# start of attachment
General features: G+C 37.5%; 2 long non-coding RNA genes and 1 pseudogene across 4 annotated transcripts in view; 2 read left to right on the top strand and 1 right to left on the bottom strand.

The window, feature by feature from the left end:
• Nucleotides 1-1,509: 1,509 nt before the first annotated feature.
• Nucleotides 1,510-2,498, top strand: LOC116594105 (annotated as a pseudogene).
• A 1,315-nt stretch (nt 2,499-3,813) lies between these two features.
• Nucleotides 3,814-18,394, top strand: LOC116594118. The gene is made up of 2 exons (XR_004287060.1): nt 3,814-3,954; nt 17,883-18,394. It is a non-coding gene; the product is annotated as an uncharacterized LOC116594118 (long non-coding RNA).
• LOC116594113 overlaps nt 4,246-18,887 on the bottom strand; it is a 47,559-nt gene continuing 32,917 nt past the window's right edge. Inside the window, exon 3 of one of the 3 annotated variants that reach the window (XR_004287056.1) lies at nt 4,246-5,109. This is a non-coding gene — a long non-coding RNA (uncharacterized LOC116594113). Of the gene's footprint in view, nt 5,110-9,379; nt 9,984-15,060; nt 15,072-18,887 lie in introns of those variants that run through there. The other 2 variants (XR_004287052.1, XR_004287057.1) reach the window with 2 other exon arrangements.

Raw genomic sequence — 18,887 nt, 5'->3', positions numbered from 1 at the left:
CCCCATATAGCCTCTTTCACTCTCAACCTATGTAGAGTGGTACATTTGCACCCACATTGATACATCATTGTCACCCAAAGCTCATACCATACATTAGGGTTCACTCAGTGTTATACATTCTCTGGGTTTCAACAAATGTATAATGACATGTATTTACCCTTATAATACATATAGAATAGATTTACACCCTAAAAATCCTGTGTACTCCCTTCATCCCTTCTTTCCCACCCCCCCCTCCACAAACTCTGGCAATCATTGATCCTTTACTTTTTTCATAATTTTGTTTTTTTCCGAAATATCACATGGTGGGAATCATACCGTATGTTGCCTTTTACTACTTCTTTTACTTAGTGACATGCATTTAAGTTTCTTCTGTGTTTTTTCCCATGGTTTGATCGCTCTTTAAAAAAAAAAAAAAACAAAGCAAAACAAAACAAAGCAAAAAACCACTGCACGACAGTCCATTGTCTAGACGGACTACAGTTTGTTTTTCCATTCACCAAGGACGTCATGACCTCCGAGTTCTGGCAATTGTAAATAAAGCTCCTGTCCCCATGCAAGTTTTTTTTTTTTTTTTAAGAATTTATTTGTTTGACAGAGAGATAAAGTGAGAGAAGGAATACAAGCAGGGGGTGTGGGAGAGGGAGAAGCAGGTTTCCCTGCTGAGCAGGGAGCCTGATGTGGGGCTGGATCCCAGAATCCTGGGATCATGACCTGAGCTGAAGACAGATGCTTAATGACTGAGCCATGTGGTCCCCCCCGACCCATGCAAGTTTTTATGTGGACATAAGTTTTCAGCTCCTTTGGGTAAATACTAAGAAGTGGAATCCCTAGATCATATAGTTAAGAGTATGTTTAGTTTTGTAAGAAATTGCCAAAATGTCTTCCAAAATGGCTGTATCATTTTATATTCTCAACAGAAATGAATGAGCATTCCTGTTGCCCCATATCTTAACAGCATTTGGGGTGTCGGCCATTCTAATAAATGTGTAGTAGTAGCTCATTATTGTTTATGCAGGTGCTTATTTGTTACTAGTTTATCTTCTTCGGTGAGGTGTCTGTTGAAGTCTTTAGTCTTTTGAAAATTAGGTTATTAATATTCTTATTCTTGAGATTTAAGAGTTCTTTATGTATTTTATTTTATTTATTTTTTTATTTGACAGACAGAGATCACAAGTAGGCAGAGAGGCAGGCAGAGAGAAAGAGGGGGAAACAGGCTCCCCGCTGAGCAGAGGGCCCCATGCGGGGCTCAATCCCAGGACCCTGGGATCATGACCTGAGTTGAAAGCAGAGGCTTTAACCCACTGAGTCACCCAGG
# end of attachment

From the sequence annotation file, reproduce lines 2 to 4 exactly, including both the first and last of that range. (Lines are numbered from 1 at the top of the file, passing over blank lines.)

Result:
The window, feature by feature from the left end:
• Nucleotides 1-1,509: 1,509 nt before the first annotated feature.
• Nucleotides 1,510-2,498, top strand: LOC116594105 (annotated as a pseudogene).